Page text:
Walking with Dinosaurs

Movie review by
Scott G. Mignola, Common Sense Media
Walking with Dinosaurs Movie Poster Image
Top-notch education (and entertainment) for dino fans.
  • NR
  • 2000
  • 230 minutes
Parents recommend

Parents say

age 6+
Based on 7 reviews

Kids say

age 8+
Based on 6 reviews

A lot or a little?

The parents' guide to what's in this movie.

Positive messages

The documentary is designed to be informative rather than convey specific positive messages, but kids (and adults!) who watch will learn a lot and come away with an increased appreciation for science and investigation.

Positive role models & representations

The dinos can't really be seen as role models -- but at least kids won't come away from the series copying any iffy behavior.

Violence

Dinosaurs attack and eat each other; some of the scenes can be very intense and may frighten younger kids.

Sex

Sauropods and others are discreetly shown coupled; mating rituals and habits are discussed.

Language
Consumerism
Drinking, drugs & smoking

What parents need to know

Parents need to know that, although they're presented in matter-of-fact, scientific fashion, some of the dramatizations in this stunning nature documentary may be too much for younger or more sensitive kids. Dinosaurs are shown attacking and eating one another, as well as peeing and pooping. Sauropods and others are discreetly shown coupled; mating rituals and habits are discussed.

User Reviews

Parent of a 3 year old Written bybrandelyn May 7, 2014

My preschooler's favorite!

This is my dinosaur-obsessed three-year-old's very favorite show - she loves to watch them one episode at a time or to binge-watch them when sick. She defi... Continue reading
Adult Written bypbryden April 26, 2012

Walking with Dinosaurs a true delight for the Dino-Crazed

This is such an amazing show, but might scare the little ones who are not head-over-heels dinosaur crazy. Our budding palaeontologist was only five when watchin... Continue reading
Kid, 10 years old April 12, 2011
Teen, 17 years old Written byBlue-Bunny February 11, 2011

Great family-friendly show!

Hghly educational, and very entertaining. I can see why it's an Emmy winner. BTW, every dinosaur documentary has blood, so it doesn't come to much sur... Continue reading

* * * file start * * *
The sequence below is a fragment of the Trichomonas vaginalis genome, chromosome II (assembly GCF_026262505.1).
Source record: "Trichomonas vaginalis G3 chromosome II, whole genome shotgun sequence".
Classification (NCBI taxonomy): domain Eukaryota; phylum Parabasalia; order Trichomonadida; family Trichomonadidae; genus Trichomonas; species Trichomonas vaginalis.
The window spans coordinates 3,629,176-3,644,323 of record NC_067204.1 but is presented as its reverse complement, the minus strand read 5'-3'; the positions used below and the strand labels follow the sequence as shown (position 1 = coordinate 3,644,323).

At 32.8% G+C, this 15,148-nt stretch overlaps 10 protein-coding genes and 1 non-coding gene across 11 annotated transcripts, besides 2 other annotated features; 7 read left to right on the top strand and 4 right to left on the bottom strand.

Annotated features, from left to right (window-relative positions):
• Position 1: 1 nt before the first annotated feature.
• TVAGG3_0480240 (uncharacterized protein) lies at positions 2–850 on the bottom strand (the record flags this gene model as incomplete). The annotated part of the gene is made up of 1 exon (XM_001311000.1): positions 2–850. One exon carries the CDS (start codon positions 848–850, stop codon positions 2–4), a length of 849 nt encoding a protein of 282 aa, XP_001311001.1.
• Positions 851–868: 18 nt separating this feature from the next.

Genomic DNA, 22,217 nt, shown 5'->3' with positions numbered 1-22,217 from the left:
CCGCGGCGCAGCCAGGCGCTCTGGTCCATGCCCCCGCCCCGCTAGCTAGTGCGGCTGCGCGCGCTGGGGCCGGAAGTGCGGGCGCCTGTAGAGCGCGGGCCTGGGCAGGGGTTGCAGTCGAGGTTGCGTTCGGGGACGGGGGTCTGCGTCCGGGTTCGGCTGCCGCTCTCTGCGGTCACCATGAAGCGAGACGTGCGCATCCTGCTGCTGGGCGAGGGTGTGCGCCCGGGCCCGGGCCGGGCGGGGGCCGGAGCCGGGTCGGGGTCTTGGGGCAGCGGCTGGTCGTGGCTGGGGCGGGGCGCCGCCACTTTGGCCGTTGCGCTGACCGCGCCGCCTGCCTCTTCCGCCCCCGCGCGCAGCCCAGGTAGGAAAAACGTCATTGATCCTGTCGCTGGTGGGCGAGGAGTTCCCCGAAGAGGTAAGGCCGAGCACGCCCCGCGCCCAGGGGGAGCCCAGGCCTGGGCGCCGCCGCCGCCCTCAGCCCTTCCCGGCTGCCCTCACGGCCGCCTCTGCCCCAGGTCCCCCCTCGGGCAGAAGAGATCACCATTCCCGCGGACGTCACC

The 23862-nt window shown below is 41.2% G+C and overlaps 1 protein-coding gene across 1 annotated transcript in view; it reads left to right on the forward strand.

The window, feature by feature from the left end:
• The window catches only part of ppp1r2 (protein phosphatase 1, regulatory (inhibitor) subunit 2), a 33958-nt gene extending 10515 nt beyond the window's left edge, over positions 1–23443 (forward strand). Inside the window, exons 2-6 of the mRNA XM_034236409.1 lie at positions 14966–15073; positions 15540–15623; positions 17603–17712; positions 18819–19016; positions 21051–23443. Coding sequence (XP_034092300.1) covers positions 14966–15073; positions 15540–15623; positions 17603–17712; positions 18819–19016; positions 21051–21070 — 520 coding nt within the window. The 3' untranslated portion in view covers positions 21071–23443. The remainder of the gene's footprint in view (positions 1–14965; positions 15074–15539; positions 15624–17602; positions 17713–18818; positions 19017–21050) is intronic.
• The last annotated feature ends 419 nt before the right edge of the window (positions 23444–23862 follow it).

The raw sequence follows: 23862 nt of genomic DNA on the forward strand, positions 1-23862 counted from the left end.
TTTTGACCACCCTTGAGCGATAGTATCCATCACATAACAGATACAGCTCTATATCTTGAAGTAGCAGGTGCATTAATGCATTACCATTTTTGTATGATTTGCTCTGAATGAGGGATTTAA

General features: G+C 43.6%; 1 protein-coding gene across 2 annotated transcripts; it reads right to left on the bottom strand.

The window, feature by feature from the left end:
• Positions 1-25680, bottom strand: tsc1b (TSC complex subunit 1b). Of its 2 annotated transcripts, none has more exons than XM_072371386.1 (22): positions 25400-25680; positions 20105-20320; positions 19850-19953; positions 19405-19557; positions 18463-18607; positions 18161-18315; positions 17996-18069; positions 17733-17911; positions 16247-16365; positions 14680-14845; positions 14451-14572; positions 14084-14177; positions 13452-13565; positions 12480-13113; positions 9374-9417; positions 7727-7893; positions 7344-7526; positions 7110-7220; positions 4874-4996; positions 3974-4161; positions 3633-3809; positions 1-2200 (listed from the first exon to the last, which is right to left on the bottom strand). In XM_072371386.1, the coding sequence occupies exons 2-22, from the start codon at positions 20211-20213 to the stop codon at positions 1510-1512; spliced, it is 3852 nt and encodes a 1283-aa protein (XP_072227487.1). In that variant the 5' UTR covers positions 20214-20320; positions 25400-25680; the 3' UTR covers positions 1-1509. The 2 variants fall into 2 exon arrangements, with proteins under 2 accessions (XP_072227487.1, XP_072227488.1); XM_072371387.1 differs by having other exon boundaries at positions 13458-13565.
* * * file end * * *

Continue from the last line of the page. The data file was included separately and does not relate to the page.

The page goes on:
What's the story?

Like a straightforward nature documentary, this ambitious production combines stunning photography and state-of-the-art digital effects to bring the evolution and demise of the dinosaurs to life. Narrated by Kenneth Branagh, the series' six episodes chronicle the 155-million-year reign of the dinosaurs. Sites in Chile, Tasmania, New Caledonia, and elsewhere furnish natural landscapes for the realistic, digitally created creatures. The series opens with the evolution of the first known dinosaurs and proceeds through the "Time of the Titans," "Giants of the Skies," and others to the "Death of a Dynasty" 65 million years ago, when a giant meteor changed the face of the earth and brought an end to the age of reptiles.

Is it any good?

Somebody had a great idea, which was to make a documentary series about dinosaurs, but with a twist. The aging ornithocheirus on a desperate final flight to his mating grounds, the sauropod hatchlings struggling for survival in the late Jurassic, the migrating herds and the undersea life of 150 million years ago would all seem as real as a nature program about polar bears or snow monkeys. Employing the talents of the Emmy Award-winning FrameStore Group and the latest digital technology, The Discovery Channel did just that. Paleontological discoveries from fossil remains and preserved footprint groupings provide the framework; the rest is best-guess speculation and a lot of imagination.

Dinosaur lovers will see some of their favorites here, and nature lovers will get what they've come to expect from well-produced BBC programs, namely beautiful scenery and footage of large animals fighting, killing, evacuating themselves (number one and number two), mating, sleeping, and playing.

Talk to your kids about ...

  • Families can talk about the limitations of documentaries, especially those about animals we've never observed directly

  • What sorts of things did the filmmakers have to guess at in order to create this film? Do we really know what color dinosaurs were? Do you think this was exactly the way they walked? Sounded? Cared for their young? Fought one another?

  • How could you go about sorting out what's known about dinosaurs from the fiction and speculation?

Movie details

Themes & Topics

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For kids who love dinos and docus

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